brandwatch logo

I was at Social Media London Live a few days ago and I saw Ben Hackett, a great guy from a company called Brandwatch. Now, you may have heard of Brandwatch before, especially if you work in social media, digital marketing, or if you’ve been following this blog for some time. I’m a sucker for great tools, so it’s no wonder that I’m a strong advocate for Brandwatch (and I guess you could even call me a “Brandwatch ambassador”, but that sounds somewhat pompous).

Although marketed as a “social listening tool”, Brandwatch is a lot more than that. See, there are social listening tools. Then there are social monitoring tools, offering you live monitoring of a specific topic or subject, a keyword, a brand, a hashtag – you name it. With the plethora of tools and features that Brandwatch offers, it doesn’t just fall in a singular category, but it sits on top of several categories, and does it well.

Brandwatch understands that just having a social media team in your company doesn’t make your brand social. Brandwatch understands that to be a social brand you first need to be socially intelligent. Brandwatch advocates and provides that social intelligence with a string of tools all tied in together – you have your social listening on one side, then your social monitoring, then your social integration with other tools (e.g. Hootsuite for engagement), then your live social visualisations to help you put social media front and center in your business (not only for those in your social media team, but for anyone who wants your business to succeed via social media).

Another reason why I’m a strong advocate for Brandwatch is that they don’t make any unnecessary “first” claims. You know those claims:

  • “we’re the first people to do this,” or
  • “we’re the first people to have implemented this” .

Ok, that’s all well and good, and I’m happy for you, but what does that mean for me? Those “first” claims remind me of people who comment “first!!!” on YouTube videos. I don’t know about you, but I personally couldn’t care less that you’re the first one at doing something if you’re not the first at doing something well.

Brandwatch don’t sell tools – they offer solutions. They don’t use technical jargon and they don’t try to wow you with technical nonsense, despite having a lot of “technical features” that they could wow you with, e.g.:

  • adaptive industry-standard sentiment analysis systems;
  • excellent topic analysis (so frequent topics of conversations are continuously highlighted within each query’s recent mentions, highlighting new or growing trends among the query’s online coverage – this is a lot smarter and more reliable than ‘word clouds’ );
  • intelligent location tracking to identify where mentions come from to the country, state, region and city level;
  • advanced language detection for mentions, natural language processing and sentiment analysis in 27 languages (covering 97% of the world’s population);
  • open APIs (Brandwatch is designed to allow usage of its data elsewhere, either through 3rd party integrations, e.g. with Hootsuite, Spredfast, Clarabridge, exporting of data or via the Brandwatch APIs).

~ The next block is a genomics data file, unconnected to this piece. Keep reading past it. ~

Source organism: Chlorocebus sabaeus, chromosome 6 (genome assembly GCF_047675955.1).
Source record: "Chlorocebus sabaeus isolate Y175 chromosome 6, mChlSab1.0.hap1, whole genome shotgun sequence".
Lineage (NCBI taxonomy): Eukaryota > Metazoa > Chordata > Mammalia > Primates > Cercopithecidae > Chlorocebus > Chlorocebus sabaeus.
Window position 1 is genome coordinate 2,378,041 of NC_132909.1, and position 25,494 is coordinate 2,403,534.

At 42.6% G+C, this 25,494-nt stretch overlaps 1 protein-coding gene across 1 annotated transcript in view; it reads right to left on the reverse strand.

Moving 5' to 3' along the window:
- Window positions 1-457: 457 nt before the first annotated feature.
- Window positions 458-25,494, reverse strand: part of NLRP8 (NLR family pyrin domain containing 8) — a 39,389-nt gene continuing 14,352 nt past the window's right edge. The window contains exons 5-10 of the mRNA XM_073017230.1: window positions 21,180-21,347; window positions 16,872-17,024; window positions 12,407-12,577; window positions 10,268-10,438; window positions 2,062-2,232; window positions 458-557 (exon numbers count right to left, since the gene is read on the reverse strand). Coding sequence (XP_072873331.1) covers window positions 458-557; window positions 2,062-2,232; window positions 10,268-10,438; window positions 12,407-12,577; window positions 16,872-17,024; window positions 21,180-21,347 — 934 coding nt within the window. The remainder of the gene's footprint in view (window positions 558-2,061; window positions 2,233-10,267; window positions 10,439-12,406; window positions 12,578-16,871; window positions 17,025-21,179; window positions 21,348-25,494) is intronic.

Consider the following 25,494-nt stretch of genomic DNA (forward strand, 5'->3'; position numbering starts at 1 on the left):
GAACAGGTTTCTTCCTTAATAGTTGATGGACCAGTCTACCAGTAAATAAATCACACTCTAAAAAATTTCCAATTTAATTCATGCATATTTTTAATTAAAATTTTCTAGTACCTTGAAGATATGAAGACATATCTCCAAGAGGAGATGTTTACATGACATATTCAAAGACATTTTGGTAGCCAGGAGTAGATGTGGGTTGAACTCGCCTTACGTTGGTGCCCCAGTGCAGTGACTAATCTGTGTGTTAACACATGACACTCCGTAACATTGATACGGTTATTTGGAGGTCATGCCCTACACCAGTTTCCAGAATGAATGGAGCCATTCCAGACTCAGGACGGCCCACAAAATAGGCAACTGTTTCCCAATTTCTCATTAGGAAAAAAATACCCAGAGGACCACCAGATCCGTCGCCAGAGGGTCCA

However, despite all of that, all of the Brandwatch features and filters are in plain English, making the platform easy to use for anyone, whether they’re an analyst or not. (In other words, Brandwatch is manager-friendly, analyst-friendly, data geek-friendly etc. – you get the idea.)

Now, I’m not going to mention the thousands of reasons why I love Brandwatch in this post – I’ve already written a thorough product review on G2 Crowd which covers the main points (here), but you can also check out other reviews from other Brandwatch users here.

However, I can’t end this article without mentioning what’s really at the core of Brandwatch: the people. Ben, who I mentioned in the beginning, is actually a really friendly guy who sounds so enthusiastic about what he does. I asked him “so what do you actually do at Brandwatch?” and I saw him light up, almost instantly. He was all fired up as he was telling me about the ins and outs of his job, how its job has evolved over the past 12 months and how there’s always something new going, something fresh, something exciting (particularly thanks to their active feedback loop). I could see that fire in his eyes, that eagerness, that passion.

That fire is enthusiasm to do what he wants, what he loves, what he does best. That same fire is what fuels the people working at Brandwatch. That same fire is what makes these great people even greater, and greater people create great solutions – not tools, not 1s and 0s, but actual solutions. And that’s how I genuinely feel about Brandwatch.

PS. To have a glimpse at Brandwatch’s “people phylosophy” have a look at these two blog posts from Brandwatch Chief Marketing Officer, Will McInnes:

That aside, keep an eye on Will’s blog (willmcinnes.com): besides being a great Tweeter and a great speaker I personally look up to, he’s also an incredible writer: he wrote “Culture Shock”, ‘a book about a movement of revolutionary businesses that are emerging into the 21st century and radically changing expectations about how businesses should behave, that are addressing some of the biggest problems of our time, and doing so in exciting, subversive and powerful new ways’.

Brandwatch is the answer to a lot of questions in social media, the solution to a lot of problems in digital marketing. Brandwatch is not a social listening tool – no, Brandwatch is a social intelligence solution.